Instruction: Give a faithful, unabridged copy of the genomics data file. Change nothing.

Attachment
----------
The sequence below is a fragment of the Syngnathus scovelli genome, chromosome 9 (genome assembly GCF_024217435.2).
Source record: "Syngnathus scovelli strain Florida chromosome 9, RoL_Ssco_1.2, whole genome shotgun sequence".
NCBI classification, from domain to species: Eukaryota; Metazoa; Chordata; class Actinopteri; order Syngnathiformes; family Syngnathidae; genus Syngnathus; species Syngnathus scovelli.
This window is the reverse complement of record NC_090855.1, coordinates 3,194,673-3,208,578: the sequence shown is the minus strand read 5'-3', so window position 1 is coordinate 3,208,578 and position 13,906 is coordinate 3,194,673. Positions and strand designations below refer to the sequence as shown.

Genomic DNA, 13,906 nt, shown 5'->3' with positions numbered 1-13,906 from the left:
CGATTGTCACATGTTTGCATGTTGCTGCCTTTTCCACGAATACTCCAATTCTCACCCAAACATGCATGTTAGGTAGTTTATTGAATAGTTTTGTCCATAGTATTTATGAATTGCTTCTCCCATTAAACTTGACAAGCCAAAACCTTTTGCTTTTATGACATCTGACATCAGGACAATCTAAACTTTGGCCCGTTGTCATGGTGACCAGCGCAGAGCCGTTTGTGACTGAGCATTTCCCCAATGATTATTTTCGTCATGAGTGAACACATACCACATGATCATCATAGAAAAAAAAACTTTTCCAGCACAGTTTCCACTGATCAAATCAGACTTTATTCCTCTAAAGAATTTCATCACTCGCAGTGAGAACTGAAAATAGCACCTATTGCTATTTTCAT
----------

The sequence below is a fragment of the Syngnathus scovelli genome, chromosome 9 (genome assembly GCF_024217435.2).
Source record: "Syngnathus scovelli strain Florida chromosome 9, RoL_Ssco_1.2, whole genome shotgun sequence".
NCBI classification, from domain to species: Eukaryota; Metazoa; Chordata; class Actinopteri; order Syngnathiformes; family Syngnathidae; genus Syngnathus; species Syngnathus scovelli.
This window is the reverse complement of record NC_090855.1, coordinates 3,194,673-3,208,578: the sequence shown is the minus strand read 5'-3', so window position 1 is coordinate 3,208,578 and position 13,906 is coordinate 3,194,673. Positions and strand designations below refer to the sequence as shown.

Genomic DNA, 13,906 nt, shown 5'->3' with positions numbered 1-13,906 from the left:
CGATTGTCACATGTTTGCATGTTGCTGCCTTTTCCACGAATACTCCAATTCTCACCCAAACATGCATGTTAGGTAGTTTATTGAATAGTTTTGTCCATAGTATTTATGAATTGCTTCTCCCATTAAACTTGACAAGCCAAAACCTTTTGCTTTTATGACATCTGACATCAGGACAATCTAAACTTTGGCCCGTTGTCATGGTGACCAGCGCAGAGCCGTTTGTGACTGAGCATTTCCCCAATGATTATTTTCGTCATGAGTGAACACATACCACATGATCATCATAGAAAAAAAAACTTTTCCAGCACAGTTTCCACTGATCAAATCAGACTTTATTCCTCTAAAGAATTTCATCACTCGCAGTGAGAACTGAAAATAGCACCTATTGCTATTTTCAT